Review: Deadly Will (2011)

Deadly Will


China, 2011, colour, 1.85:1, 95 mins.

Director: Hou Liang 侯亮.

Rating: 5/10.

Modest satire of Detective Dee-like costume sleuths is likeable fun, with a good cast led by Guo Tao.


Sihai county, somewhere in China, Early Republican era. Meng Guofu, the richest man in the county, has divided his wealth between his two sons, Meng Shaoqiang and the younger Meng Shaoyun. When Meng Shaoqiang is beaten to death one night with a stool, Meng Shaoyun (Tan Yaowen) is arrested and, with blood on his hands, admits his guilt. Meanwhile, “the world’s greatest private detective” Ka Naiji (Guo Tao) – born and raised in the local Hibiscus Garden whorehouse and interested solely in making money – receives an anonymous message asking him to fight for Meng Shaoyun’s innocence. His liaison, until the case is solved, is to be Meng family doctor Zhou Ziru (Fan Lei), who assigns his niece Linlin (Han Xue) to help Ka Naiji, as she already knows the details of the case and happens to be a martial-arts expert. Ka Naiji interviews the imprisoned Meng Shaoyun who says his brother asked him to sign over his half of the inheritance and, when he refused, he fell unconscious, waking up to find his brother dead and a bloody stool in his hands. Ka Naiji realises Meng Shaoyun was drugged and that the unrecognisable dead body may not be Meng Shaoqiang’s after all. Meng Shaoyun says he wants to see Yu Na (Ju Wenpei), Meng Shaoqiang’s grieving widow, so Ka Naiji and Linlin journey to the countryside to meet her. Then the case develops a surprising twist when Ka Naiji discovers that Meng Shaoqiang willed his share of the inheritance to an adopted son in Korea.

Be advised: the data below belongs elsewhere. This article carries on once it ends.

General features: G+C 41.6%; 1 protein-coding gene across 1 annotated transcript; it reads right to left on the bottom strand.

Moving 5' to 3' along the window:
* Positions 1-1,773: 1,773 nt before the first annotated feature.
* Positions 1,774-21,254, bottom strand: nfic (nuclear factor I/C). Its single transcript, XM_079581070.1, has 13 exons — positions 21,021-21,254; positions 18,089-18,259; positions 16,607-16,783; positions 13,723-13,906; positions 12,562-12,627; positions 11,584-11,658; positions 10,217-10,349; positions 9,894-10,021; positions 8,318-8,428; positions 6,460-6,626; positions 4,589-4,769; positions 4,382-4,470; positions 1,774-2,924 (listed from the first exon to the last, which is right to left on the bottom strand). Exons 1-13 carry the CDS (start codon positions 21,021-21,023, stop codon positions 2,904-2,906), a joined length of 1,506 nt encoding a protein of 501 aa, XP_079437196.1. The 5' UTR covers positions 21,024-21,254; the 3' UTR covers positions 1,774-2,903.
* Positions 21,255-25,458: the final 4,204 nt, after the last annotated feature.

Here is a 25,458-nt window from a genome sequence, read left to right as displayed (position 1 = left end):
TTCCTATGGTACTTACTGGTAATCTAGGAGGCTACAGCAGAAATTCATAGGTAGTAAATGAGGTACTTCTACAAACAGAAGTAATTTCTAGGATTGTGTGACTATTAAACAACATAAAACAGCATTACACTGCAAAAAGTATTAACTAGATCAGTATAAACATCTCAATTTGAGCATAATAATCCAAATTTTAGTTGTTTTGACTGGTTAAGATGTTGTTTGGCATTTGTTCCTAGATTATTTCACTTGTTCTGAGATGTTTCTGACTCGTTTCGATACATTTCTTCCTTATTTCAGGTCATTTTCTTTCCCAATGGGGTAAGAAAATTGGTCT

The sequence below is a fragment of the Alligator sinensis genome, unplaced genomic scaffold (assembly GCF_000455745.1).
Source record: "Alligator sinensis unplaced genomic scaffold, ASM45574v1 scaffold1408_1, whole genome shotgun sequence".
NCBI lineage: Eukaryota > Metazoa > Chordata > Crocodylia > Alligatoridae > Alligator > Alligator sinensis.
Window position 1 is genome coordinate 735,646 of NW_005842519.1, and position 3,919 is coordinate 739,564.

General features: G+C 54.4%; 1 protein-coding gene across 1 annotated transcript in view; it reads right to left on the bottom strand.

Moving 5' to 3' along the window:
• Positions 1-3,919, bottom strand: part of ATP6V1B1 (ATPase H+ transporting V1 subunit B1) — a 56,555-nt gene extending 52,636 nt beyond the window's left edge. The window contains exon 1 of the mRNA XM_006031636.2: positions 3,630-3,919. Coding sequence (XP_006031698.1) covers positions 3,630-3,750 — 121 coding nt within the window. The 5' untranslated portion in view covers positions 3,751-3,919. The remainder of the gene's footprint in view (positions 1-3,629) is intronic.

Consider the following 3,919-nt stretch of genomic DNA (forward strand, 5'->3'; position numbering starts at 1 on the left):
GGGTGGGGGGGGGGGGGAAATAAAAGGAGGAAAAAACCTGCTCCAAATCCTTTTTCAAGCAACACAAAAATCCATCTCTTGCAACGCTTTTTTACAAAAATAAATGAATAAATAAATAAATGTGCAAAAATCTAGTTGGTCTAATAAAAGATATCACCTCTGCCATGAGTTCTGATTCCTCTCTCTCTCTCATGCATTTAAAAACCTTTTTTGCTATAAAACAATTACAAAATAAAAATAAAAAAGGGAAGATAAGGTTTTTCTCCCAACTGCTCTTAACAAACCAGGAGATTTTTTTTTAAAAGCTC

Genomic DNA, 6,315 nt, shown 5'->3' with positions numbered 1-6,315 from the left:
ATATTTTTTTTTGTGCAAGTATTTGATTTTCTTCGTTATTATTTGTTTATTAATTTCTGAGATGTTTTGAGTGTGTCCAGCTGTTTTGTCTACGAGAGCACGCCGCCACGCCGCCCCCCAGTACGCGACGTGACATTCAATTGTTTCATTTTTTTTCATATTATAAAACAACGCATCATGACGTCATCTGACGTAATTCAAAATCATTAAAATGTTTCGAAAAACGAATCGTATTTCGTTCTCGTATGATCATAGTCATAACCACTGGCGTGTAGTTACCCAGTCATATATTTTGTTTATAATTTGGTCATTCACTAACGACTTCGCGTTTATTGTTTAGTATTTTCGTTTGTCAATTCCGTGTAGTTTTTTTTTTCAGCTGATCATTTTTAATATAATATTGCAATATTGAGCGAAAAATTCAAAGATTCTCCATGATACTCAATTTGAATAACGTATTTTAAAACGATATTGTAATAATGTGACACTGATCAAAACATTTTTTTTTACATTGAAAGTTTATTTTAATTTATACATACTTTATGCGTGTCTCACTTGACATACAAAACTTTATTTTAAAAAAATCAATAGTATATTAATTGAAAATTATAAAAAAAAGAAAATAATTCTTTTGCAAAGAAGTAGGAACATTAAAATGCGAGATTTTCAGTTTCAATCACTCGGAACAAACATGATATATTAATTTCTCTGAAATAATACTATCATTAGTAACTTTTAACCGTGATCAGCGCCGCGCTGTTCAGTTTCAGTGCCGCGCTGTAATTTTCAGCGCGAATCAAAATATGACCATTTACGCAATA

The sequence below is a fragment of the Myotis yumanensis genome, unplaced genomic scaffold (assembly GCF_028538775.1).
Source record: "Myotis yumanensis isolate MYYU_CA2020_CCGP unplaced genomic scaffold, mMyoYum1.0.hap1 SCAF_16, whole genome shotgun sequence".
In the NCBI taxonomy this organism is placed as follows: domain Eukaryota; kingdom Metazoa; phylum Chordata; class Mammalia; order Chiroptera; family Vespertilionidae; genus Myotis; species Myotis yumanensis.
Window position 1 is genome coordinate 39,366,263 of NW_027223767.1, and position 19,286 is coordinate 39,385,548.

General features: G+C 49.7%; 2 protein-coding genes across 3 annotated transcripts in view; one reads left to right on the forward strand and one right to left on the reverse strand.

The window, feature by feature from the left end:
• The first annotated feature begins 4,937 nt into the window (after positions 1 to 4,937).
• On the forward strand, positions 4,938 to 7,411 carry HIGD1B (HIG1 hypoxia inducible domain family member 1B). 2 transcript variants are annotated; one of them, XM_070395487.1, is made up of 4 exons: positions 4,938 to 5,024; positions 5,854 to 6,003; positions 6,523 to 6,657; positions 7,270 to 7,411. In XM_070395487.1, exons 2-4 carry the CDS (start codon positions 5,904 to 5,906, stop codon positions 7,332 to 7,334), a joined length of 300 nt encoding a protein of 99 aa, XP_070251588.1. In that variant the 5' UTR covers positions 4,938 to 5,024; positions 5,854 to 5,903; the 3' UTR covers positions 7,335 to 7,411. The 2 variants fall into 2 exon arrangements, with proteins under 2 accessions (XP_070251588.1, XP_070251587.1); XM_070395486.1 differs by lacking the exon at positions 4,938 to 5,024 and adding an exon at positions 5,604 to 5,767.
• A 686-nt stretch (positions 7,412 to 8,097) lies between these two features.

Satirising the current mini-trend for murder mysteries and costume detectives, Deadly Will 囧探佳人 is a lightly funny vehicle for comedian Guo Tao 郭涛 that’s sustained by some good screen chemistry between the cast and an air of not taking itself very seriously. Guo looks much more at home here than in the recent 3-D extravaganza Don Quixote 魔侠传之唐吉可德 (2010), where his deadpan style was overwhelmed by the production and special effects. As the doofus detective Ka Naiji 卡乃吉 (a pun on “Nike card”), who is asked to solve the brutal murder of a rich man’s elder son, Guo has a good screen partner in TV actress Han Xue 韩雪, as an unlikely martial-arts expert assigned to help him, as well as co-stars Ju Wenpei 居文沛 (the wacky partner of actor Fan Wei 范伟 in Set Off 即日启程, 2008) as the plot’s femme fatale and Hong Kong’s Tan Yaowen 谭耀文 as a devious family doctor.

The corkscrew plot, revolving round a complicatedly structured will, just about makes sense, and fends off close examination thanks to mobile direction by Hou Liang 侯亮 (The Game Sports 大厨小兵, 2008). Production values are on the modest side but okay, and after apparently concluding at the 70-minute mark the script blithely adds an extra act with a few more surprises. The film is more likeably humorous than laugh-out-loud, but a plot development involving a Korean character is genuinely funny. The Chinese title involves several untranslatable puns.


Presented by Beijing Haotian Zhongwei Culture & Media (CN), Shanxi Century Xingye Film & Television (CN), Shanxi Broadcasting & Television Network (CN). Produced by Beijing Haotian Zhongwei Culture & Media (CN), Shanxi Century Xingye Film & Television (CN), Shanxi Broadcasting & Television Network (CN).

Script: Zhou Haohui, Hu Rui, Hou Liang. Photography: Sun Yanqing. Editing: Du Yuan. Music: uncredited. Art direction: Jia Zuoliang. Costume design: Liu Yaming, Liu Chuanjiang. Sound: Liu Yang, Terry Tu, James Andrew Ashton. Action: Li Zongqiang. Visual effects: Zhang Jia.

Cast: Guo Tao (Ka Naiji/Nike Card), Han Xue (Linlin), Tan Yaowen (Meng Shaoyun), Liu Xiaohu (Tai, young government official), Ju Wenpei (Yu Na, Meng Shaoqiang’s widow), Guo Jin (Furong/Big Sister Hibiscus), Fan Lei (Zhou Ziru, Linlin’s uncle), Choi Jun-seok (Gim, Korean), Li Jianren (Tang Wu; Tang Xiao’er), He Yanni (first wife), Gan Lulu (concubine), Liu Lujia (Cui), Wang Shuangxin (Meng family’s old servant).

Release: China, 7 Apr 2011.

(Review originally published on Film Business Asia, 8 Jun 2011.)